# Computer Vision - Week 2

• public#### Table of contents

Hey! My name’s Michel Liao. I’m a computer science first-year at Princeton University. I hope to get a Ph.D. in computer vision, publishing meaningful research along the way. Join me in my CV journey!

**Github:** https://github.com/Michel-Liao

### Course Progress

Finished Coursera’s Supervised Machine Learning: Regression and Classification! Want my notes? Click here.

### Paper of the Week

“Gradient-Based Learning Applied to Document Recognition”

I was hoping to finish this paper by this week, but the advent of finals preparation has substantially slowed my progress. Hopefully next week, but it’s looking more like two weeks.

### Videos/Lectures

No lectures this week! I’m starting to learn about cross-correlation and convolution with this video and these slides.

### Assignments

This assignment was given by Erich Liang.

I’ve finished the first two scripts for the second assignment. In the first, I use `np.transpose()`

to change the shape of an array. In the second, I use NumPy, PIL, and matplotlib to operate on a NumPy array to convert an image to grayscale. Check them out on my GitHub!

### Insights

- The decision boundary in logistic regression depends on what value
`z`

satisfies the probability you want. We interpret`g(z)`

(the sigmoid function) to be the probability that example`x`

has label`1`

. A common threshold for deciding if the algorithm classifies`x`

as having label`1`

is`g(z) = 0.5`

, so we find that the equation for the decision boundary satisfies`z = 0`

(by looking at the sigmoid function). - The implementation for logistic regression is basically the same as linear regression, but
`f_wb`

is different in both cases. For logistic regression,`f_wb = g(z)`

where`g`

is the sigmoid function. For linear regression,`f_wb = np.dot(w, x) + b`

, where`w`

and`x`

are vectors of length`n`

(number of features), housing the parameters and features, respectively, and`b`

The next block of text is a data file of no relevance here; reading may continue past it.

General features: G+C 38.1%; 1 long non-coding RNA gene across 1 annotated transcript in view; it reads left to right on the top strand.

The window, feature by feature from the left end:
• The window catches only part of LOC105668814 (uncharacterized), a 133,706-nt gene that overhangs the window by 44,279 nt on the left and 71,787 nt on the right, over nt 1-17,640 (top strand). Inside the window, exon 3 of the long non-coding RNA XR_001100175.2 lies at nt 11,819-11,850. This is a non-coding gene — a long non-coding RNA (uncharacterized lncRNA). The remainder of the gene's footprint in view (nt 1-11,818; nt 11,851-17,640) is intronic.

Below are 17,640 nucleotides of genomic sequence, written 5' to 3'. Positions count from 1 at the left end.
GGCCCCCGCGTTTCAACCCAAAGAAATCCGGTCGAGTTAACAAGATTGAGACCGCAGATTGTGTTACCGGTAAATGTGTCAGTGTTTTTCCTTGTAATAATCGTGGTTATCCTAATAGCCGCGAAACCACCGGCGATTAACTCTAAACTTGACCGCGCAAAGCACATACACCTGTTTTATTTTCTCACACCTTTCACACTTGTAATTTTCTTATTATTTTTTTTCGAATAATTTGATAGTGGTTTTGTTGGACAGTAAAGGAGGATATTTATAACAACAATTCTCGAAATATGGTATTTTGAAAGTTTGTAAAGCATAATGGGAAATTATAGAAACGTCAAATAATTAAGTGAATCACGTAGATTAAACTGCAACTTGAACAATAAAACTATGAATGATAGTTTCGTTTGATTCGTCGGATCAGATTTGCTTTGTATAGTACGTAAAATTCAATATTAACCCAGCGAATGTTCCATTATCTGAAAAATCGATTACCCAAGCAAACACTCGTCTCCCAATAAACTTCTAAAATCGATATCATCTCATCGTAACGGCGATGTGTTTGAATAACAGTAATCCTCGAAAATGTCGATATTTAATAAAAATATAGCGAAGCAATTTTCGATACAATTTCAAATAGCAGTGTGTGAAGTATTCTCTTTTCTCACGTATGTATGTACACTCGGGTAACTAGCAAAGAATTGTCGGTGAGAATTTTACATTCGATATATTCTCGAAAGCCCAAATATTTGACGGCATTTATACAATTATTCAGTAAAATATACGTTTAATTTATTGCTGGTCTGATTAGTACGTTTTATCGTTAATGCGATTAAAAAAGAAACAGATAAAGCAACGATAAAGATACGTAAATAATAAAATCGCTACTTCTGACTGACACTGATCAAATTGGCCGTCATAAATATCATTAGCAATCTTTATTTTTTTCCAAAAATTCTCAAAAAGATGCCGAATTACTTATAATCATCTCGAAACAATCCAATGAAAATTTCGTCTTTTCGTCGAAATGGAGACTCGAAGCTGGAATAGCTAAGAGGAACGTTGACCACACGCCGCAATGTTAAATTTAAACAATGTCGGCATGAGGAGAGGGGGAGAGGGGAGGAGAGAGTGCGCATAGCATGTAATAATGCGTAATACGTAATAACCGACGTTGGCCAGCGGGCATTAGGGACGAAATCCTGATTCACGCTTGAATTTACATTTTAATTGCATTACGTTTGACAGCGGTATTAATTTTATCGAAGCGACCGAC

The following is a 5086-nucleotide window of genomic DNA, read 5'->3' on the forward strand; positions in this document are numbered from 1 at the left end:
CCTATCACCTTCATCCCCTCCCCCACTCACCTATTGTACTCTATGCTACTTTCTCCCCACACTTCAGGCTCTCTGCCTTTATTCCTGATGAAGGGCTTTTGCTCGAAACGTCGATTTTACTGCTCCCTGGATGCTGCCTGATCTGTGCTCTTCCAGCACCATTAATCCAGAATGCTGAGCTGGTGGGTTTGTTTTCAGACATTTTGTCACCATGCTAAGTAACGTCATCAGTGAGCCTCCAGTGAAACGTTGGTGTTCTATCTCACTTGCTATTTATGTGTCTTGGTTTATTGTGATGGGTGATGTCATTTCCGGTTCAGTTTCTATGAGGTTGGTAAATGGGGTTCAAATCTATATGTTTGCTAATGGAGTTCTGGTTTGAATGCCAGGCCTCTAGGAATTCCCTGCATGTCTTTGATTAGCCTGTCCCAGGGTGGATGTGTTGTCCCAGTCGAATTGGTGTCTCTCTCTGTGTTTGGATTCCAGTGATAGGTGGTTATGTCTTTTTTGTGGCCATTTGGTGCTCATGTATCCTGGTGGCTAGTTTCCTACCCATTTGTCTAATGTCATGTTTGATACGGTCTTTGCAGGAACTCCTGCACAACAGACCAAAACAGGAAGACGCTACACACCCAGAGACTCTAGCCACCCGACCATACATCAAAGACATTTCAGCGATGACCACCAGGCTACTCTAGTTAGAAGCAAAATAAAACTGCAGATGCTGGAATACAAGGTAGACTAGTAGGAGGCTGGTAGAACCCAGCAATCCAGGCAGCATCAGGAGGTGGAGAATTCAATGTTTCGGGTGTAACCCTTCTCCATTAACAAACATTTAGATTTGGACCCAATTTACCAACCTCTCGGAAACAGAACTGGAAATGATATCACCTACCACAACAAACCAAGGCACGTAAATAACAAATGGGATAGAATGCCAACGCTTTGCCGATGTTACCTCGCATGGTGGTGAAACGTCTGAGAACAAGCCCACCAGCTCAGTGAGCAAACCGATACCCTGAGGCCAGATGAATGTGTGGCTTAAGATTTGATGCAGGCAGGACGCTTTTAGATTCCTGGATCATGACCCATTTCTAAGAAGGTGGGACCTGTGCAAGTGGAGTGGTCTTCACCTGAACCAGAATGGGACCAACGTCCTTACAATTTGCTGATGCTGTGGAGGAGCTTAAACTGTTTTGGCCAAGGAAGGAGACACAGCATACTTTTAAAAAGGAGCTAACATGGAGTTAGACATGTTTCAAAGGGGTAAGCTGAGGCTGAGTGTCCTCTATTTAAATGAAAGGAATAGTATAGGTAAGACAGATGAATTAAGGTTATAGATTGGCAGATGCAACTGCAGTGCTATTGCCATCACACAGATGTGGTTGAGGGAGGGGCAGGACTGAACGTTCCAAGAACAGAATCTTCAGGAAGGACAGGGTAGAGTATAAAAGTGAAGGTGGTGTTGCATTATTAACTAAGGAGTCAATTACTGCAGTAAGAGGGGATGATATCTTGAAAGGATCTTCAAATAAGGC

is another parameter. - Although linear regression seems very elementary, it actually is very useful. It’s not just learning how to find a best fit line. However, gradient descent isn’t always the fastest way to find a best fit line, especially in the linear case where there are generalized solutions.
- The answer to a lot of ML problems seems to be “get more training data.”
- ChatGPT is really helpful for answering fundamental coding questions, like how
`np.transpose()`

works. The official NumPy documentation wasn’t great.

### Questions

- What types of functions are neural networks best at finding a solution to?
- What is generative AI and how does that apply to computer vision?
- How do you choose the threshold for
`z`

in logistic regression? When is a decision boundary corresponding to`z = 0`

not good enough?

### Going Forward

My focus now is on the second course in the Machine Learning Specialization, Advanced Learning Algorithms (neural networks and decision trees). My second priority is working on the second assignment which has me learning PyTorch. If I have extra time, I’ll read the LeNet paper linked above.

I’m excited to get into neural networks and PyTorch!